New Study Reveals How Humans Respond to Abrupt Climate Change During the ‘8.2 Ka Event’ in Europe



Human foraging response on the Atlantic coast of Europe was able to adapt to the abrupt climate change linked to the cooling and drying temperatures of the so-called “8.2 ka event,” according to a new study.

The event was long believed by climate scientists and the wide scientific community to have impacted human societies during the Early Holocene.

Previous research has indicated that some civilizations have struggled to survive in this sudden change of climate in other parts of the world.

In light of the new discovery, our understanding of the relationship between societies with their environment will show that the latter also significantly influences how human activities are governed in ancient times.

Climate Shift and Survival

Greenland glacier

(Photo : Photo by Mario Tama/Getty Images)

A novel geological and archeological study suggests that survivors of the climate shift were able to adapt by eating specifically the shell of an invertebrate of the phylum Mollusca, a calcareous exoskeleton.

In the new research published in the journal Scientific Reports on Wednesday, April 20, researchers were able to arrive at their findings by collecting archaeological samples from 23 of the 25 stratigraphic units in El Mazo, located off the northern coast of Spain and in the Atlantic Ocean.

Using the methods called the Bayesian chronological modeling and radiocarbon dating, the research team was able to determine that marine mollusc shells have helped prehistoric humans in the Atlantic region in their quest for food search during the intense climate change, as per the American Association for the Advancement of Science (AAAS).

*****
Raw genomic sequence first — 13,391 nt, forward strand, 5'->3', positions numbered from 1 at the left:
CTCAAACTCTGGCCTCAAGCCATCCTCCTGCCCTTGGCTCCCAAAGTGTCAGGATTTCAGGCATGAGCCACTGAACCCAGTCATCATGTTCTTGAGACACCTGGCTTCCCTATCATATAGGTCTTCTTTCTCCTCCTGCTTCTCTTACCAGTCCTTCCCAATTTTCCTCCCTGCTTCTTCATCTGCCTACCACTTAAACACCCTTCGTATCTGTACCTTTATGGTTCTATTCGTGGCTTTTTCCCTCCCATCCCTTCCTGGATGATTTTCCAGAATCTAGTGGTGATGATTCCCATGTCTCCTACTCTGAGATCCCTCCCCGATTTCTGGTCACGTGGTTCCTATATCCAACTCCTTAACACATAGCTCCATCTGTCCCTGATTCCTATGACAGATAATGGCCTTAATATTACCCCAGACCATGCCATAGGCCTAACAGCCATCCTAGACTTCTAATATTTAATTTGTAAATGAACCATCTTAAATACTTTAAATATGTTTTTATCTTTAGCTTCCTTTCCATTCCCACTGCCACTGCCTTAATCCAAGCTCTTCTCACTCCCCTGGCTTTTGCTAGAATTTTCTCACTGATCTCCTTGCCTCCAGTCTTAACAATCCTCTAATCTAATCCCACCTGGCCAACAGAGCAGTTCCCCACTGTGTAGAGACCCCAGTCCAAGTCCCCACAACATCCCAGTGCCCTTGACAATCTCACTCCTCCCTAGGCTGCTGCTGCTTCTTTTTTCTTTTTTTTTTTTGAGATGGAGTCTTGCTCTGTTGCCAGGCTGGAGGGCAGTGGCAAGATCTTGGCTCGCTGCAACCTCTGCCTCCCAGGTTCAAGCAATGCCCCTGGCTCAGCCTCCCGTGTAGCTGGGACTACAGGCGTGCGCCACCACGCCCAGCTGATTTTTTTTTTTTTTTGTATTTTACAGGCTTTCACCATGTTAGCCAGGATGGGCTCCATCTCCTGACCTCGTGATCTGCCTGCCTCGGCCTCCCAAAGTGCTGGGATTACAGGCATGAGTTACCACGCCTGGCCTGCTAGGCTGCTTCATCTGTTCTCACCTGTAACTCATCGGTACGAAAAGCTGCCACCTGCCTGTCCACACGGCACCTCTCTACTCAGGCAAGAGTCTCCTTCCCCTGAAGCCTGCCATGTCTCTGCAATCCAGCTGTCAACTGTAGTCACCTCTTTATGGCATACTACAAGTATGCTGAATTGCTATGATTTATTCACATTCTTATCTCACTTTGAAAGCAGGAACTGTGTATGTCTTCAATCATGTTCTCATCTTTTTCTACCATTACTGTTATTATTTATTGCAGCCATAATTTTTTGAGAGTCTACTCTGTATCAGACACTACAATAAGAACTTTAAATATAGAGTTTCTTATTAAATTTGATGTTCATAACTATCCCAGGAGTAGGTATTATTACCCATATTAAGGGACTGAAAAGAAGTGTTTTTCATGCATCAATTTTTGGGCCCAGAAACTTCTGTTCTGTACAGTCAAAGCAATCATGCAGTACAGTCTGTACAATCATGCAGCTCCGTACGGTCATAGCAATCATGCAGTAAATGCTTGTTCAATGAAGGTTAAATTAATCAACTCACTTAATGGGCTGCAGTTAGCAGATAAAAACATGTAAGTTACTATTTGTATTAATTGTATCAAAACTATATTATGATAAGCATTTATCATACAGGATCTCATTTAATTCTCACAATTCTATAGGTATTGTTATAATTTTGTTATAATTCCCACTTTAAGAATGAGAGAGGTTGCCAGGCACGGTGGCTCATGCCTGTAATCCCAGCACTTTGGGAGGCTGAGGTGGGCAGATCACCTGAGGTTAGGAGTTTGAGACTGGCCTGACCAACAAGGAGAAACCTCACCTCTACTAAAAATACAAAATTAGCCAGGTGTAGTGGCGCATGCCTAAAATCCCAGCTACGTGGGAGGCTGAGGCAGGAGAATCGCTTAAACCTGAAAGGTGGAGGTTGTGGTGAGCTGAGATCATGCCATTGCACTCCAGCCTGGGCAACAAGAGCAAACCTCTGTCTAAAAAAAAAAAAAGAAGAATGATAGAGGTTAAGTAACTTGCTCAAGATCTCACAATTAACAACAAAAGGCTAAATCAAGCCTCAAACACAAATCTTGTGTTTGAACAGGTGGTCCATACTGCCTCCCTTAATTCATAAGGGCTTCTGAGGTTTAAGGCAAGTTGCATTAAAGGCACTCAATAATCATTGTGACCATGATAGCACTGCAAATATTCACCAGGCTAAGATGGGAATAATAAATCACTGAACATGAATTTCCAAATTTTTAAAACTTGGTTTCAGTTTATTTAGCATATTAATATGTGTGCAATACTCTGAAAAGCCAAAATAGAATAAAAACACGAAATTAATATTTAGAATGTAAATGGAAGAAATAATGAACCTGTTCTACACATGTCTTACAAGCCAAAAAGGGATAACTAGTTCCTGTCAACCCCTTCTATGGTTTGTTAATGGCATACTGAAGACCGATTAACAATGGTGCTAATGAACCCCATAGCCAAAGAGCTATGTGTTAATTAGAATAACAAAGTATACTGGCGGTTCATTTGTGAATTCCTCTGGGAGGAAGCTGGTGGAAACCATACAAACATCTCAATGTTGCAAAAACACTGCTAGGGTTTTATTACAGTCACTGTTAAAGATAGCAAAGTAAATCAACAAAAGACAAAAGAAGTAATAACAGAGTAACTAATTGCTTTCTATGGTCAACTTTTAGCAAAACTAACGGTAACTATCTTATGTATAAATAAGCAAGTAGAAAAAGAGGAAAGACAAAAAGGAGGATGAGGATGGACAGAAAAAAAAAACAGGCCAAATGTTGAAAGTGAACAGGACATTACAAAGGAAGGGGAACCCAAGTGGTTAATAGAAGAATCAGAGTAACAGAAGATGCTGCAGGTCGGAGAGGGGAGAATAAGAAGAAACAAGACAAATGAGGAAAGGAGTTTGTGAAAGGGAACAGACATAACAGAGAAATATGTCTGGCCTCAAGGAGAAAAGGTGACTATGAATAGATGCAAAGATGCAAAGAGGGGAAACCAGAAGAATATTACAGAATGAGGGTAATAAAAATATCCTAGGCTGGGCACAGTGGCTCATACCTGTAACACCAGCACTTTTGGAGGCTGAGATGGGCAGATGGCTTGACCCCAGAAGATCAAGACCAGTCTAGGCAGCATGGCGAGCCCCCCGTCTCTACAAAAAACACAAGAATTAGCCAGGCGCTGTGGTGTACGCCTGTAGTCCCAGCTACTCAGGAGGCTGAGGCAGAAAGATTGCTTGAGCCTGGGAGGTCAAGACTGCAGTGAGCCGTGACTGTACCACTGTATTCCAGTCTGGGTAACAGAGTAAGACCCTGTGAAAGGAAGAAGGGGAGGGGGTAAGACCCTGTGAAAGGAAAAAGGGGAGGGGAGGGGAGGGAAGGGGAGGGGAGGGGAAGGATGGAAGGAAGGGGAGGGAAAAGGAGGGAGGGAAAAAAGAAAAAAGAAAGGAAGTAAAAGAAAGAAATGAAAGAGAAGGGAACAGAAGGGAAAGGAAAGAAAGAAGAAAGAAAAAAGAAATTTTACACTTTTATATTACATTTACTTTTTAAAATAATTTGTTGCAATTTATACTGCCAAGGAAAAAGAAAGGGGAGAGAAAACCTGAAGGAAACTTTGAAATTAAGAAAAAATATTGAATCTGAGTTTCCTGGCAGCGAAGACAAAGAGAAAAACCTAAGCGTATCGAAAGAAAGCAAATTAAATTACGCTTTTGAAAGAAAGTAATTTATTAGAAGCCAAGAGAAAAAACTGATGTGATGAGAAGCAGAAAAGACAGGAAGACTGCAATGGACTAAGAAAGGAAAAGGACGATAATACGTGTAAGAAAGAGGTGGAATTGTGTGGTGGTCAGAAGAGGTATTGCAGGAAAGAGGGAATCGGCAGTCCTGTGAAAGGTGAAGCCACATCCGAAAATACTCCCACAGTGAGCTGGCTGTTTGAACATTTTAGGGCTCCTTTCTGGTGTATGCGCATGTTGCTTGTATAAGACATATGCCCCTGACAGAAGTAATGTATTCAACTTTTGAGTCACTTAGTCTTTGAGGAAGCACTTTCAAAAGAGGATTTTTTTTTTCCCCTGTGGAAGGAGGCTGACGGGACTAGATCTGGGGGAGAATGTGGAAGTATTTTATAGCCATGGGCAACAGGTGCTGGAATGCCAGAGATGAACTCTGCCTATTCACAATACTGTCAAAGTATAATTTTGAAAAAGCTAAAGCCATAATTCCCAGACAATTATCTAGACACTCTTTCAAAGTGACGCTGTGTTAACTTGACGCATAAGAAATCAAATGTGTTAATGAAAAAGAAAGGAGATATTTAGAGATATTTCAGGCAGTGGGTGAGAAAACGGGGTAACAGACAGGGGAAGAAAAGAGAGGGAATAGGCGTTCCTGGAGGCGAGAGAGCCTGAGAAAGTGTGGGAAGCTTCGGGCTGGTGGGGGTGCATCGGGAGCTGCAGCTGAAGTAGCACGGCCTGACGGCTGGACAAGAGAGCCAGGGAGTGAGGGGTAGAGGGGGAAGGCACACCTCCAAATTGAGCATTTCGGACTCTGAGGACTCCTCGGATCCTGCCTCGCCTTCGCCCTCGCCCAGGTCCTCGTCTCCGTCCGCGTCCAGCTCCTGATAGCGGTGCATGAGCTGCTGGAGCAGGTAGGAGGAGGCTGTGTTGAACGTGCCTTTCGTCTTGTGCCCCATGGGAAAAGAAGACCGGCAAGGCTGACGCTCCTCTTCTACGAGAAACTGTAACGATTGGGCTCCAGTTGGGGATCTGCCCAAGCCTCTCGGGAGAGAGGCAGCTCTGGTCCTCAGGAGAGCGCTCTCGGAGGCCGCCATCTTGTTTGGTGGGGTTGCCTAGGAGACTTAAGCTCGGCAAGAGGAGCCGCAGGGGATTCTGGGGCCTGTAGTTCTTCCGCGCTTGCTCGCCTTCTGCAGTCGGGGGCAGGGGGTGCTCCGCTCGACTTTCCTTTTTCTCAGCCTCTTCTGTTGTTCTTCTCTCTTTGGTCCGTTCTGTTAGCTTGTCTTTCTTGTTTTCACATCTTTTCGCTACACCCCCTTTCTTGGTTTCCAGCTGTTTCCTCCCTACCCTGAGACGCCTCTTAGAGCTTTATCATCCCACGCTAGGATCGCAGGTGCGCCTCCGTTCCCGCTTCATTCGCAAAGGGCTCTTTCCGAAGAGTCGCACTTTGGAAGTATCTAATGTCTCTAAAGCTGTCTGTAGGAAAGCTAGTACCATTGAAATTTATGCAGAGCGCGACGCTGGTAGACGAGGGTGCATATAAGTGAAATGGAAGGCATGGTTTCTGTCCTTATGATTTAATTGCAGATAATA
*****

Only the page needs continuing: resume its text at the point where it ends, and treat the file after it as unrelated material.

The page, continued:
Furthermore, the shells also revealed evidence that humans engaged in increased harvesting in dangerous coastal areas and other methods for survival.

The scientists were able to determine this since the mollusc species contain archaeological deposits of data on temperature during the time.

Moreover, the shells also showed a high-resolution chronological sequence of how humans used the cave, likely as a form of shelter from the changing environment and climate.

The scientists were also able to find a large number of fossils from the bone of terrestrial animals and micro-botanical remains.

Also Read: Earth Warmest in 11,300 Years and Steadily Rising, Scientists Warn

Global Climate Warming

Scientists of the novel study acknowledged that the current global climate warming will continue and will yield large-scale consequences for humans.

They confirmed long-held notions that some climatic and environmental changes in the past have shaped human behavior and evolution.

Amongst these natural phenomena, the “8.2 ka event” is the largest and most fast-paced climactic event of the Holocene Epoch or Holocene period, which approximately started 11,500 years ago.

The study cited suggestions by climate scientists that the event was triggered by the impact of melting glacial water in the Laurentide lakes or the Laurentide Ice Sheet in North America. Even before the Industrial Revolution of the 18th century, global warming has already occurred, contrary to conventional knowledge.

Also called the 8.2-kiloyear event, the 8.2 ka climate occurrence transpired approximately 8,000 years ago in the North Atlantic region also caused the decreased speed of the Atlantic Meridional Overturning Circulation, and eventually the poleward pattern of heat transport, as per the Royal Meteorological Society (RMETS).

The said environmental effect in relation to the heat transport caused by the event may have allegedly contributed to the current stability of the climate in contemporary times.

However, the increasing emission of fossil fuels and greenhouse gases over the past 200 years is endangering such stability.

Related Article: Radiocarbon Dating on Prehistoric Cemeteries Reveals Social Response to Climate Stress

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